Where in the Bible does it teach your Sunday Liturgy?
Catholic dude, before I can answer this, what is a litergy? I am not really sure what you are referring to. At my church, we don’t have a litergy, at least not as far as I know.
Jewish, Catholic, Eastern Orthodox, Lutheran, Anglican, Presbyterian services are liturgical, according to a fixed structure. Many modern Christian groups have services which are non-liturgucal, i.e., try not to follow a fixed structure.
Liturgy (lit·ur·gy, ˈlidərjē/)
1. a form or formulary according to which public religious worship, especially Christian worship, is conducted.
synonyms: ritual, worship, service, ceremony, rite, observance, celebration, sacrament;
tradition, custom, practice, rubric;
formal ordinance “the Anglican liturgy”
*]a religious service conducted according to a liturgy.
*] the Eucharistic service of the Eastern Orthodox Church (also called the Divine Liturgy).
Even the non-denominational churches I’ve attended have “a liturgy” or set style of worship. Generally 2-3 songs, a message, announcements & offering, and sometimes a brief communion service, then a song for the way out.
Now, when I was an Anglican we had a liturgy more formal / reverent than most. It was actually VERY close to the current Ordinariate mass.
As far as the Biblical structure, everything the church did for the first 300 years was not in the Bible (there was no Bible!), so there needs to be another standard to judge authenticity.
Good luck in your quest.
Even my very Protestant father noticed that. One time his minister was saying how great it was that they (the Protestants) didn’t have stifling rituals like other churches (meaning Catholics), my father said, oh yes we do! We do things the same almost every Sunday!
PS - they didn’t stay in that church for very long.
Am I the only Protestant left on the forum? Also, what is a liturgy? This is supposed to be the easy argument to stomp an evangelical preacher and we haven’t even figured out the question yet. As I said, I don’t think my church has one. We do have a habitual format for sonday gatherings, but I don’t think it would count as a liturgy. There’s a reason for that–a biblical one.
You mean Evangelicals, not Protestants in general. Anglicans and Lutherans are very much liturgical. Even if their Eucharist is not valid, per se, from a Catholic perspective, some high church Anglican liturgies make the average Novus Ordo Mass look like an Evangelical mega-church praise and worship session by comparison.
Saint Paul defined this. When u meet each bring a psalm a hym. A spiritual revelation a tongue. Those who receive a prophetic word can partake in that blessing grace. Even reading scripture as did the first century church read saint Paul writibgs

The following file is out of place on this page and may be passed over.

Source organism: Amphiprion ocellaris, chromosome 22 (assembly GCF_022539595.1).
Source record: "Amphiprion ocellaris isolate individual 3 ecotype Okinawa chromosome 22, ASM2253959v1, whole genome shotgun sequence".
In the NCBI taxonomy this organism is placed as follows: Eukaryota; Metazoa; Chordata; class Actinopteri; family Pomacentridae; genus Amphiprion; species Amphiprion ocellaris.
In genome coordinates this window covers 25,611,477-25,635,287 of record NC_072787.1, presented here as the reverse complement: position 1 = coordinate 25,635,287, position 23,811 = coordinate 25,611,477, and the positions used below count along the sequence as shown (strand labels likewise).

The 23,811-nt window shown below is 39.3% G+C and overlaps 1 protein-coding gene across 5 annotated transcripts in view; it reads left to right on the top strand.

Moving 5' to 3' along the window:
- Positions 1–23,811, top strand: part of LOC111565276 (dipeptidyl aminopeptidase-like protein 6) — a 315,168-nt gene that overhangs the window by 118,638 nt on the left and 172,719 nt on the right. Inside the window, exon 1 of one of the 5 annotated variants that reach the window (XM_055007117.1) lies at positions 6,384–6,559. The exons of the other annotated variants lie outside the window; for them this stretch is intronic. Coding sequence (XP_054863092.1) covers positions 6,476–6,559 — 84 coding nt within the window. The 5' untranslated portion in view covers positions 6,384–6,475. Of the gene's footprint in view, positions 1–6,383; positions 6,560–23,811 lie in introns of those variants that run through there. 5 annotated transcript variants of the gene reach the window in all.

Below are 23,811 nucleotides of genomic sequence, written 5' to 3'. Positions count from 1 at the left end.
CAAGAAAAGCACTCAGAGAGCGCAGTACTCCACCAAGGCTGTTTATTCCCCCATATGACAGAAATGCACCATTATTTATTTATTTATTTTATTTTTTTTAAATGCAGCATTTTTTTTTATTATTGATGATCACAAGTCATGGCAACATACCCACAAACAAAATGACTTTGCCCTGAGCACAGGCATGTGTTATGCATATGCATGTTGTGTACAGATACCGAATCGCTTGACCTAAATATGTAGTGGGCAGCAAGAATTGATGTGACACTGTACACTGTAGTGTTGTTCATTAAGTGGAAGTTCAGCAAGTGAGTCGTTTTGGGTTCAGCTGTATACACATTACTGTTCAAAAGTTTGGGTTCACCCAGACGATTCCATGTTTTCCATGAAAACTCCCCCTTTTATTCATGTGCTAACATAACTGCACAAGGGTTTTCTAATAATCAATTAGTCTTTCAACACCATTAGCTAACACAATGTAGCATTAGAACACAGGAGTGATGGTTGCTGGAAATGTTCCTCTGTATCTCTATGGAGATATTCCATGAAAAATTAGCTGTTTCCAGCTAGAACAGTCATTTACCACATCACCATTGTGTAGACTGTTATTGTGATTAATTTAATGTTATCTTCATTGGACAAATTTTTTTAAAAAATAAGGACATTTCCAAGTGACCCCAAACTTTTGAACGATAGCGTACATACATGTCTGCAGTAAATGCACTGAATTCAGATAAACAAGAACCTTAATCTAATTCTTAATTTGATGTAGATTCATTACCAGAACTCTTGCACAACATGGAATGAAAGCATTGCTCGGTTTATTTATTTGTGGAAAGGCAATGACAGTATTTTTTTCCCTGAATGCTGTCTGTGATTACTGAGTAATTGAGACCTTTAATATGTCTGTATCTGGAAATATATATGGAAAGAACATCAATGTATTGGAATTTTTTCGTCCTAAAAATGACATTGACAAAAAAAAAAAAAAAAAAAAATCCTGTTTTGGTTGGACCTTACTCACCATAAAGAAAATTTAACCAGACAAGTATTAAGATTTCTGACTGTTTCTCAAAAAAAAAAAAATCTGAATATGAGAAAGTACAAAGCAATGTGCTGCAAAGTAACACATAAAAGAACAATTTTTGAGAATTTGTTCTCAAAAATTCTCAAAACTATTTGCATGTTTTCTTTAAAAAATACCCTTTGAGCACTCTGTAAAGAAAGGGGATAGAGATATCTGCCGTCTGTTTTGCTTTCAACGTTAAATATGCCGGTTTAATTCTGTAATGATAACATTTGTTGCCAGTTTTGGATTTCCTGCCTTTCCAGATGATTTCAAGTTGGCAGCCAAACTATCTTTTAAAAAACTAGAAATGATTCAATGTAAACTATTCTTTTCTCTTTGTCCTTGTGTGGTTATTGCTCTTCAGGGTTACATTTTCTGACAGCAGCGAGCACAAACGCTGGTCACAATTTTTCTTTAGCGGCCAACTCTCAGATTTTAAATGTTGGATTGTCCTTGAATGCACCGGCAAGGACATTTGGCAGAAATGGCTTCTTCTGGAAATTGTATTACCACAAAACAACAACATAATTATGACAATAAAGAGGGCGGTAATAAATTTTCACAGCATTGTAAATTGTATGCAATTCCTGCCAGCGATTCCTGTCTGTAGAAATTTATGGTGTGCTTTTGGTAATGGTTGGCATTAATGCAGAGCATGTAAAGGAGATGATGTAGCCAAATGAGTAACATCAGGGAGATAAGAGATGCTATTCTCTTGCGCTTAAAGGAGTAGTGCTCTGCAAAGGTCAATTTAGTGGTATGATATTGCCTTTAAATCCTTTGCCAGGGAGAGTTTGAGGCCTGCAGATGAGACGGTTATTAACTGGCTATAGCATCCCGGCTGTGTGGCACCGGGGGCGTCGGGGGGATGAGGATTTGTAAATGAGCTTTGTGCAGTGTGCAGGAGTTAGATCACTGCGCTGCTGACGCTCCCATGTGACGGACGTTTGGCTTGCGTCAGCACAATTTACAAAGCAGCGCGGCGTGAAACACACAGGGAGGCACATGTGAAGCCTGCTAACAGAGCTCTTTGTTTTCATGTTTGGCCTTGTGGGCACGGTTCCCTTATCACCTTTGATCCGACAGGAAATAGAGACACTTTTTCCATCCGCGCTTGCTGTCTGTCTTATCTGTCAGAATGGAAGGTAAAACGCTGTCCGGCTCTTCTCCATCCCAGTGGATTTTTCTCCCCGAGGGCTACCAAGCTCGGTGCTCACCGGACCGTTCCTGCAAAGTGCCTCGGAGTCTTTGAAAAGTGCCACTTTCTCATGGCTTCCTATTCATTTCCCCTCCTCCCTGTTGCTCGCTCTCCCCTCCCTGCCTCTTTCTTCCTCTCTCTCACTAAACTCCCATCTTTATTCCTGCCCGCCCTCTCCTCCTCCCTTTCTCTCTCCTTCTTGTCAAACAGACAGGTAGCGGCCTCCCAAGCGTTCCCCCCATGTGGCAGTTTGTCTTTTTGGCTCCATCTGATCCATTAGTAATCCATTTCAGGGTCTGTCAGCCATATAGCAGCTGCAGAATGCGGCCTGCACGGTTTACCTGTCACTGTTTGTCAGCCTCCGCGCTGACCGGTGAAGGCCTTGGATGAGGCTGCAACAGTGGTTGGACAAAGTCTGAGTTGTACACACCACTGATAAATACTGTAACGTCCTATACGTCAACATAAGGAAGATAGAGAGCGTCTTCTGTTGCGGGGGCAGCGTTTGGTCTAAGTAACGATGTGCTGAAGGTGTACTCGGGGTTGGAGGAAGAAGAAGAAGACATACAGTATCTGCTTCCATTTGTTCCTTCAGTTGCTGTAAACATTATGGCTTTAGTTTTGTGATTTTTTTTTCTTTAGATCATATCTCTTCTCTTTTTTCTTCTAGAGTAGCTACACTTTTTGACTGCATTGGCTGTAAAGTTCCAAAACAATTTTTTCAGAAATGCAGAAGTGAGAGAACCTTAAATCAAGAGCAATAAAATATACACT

My former Anglican Parish required the communicants to kneel at the altar railing and receive the body and blood.
I think towards the end of my stay there, they were even doing the Gregorian chants in Latin to start the service.
And, of course, there’s a reason the US Ordinariate approved liturgical rite resembles an Anglican one.
You’re picking nits. My parents considered themselves Protestant & it was them & the church they attended at the time I was referring to. I have no idea what the precise denomination was.
All kneel in my parish, save in cases of physical limitations.
In the time of the recently deceased rector, one would get occasionally selected Minor Propers chanted in Latin. My daughter, a Latin magistra at the time, would write corrections on the service bulletin.
Everything in the Lutheran Divine Service --no matter which setting is used-- comes from Scripture. Mostly from the universal canon, but some bits come from the apocrypha as well.
What I particularly like about the Lutheran hymnal (Lutheran Service Book), is that it has the scriptural reference written right into the liturgy. So if anyone wonders, “Why do we say that in worship?” they know where to look in the bible.
Check it out at the link below. The best setting for the Divine Service (Setting III) begins on page 184 (page 46 in the pdf). Note the scripture references, even by the sung/chanted portions.
This is a great answer to “what is a liturgy”
I’m a former Protestant. The church I attended in my childhood had a liturgy. They used hymnals and a firm sense of reverence for the worship service. That same denomination has now become more of a community-non-denomination-non liturgical church.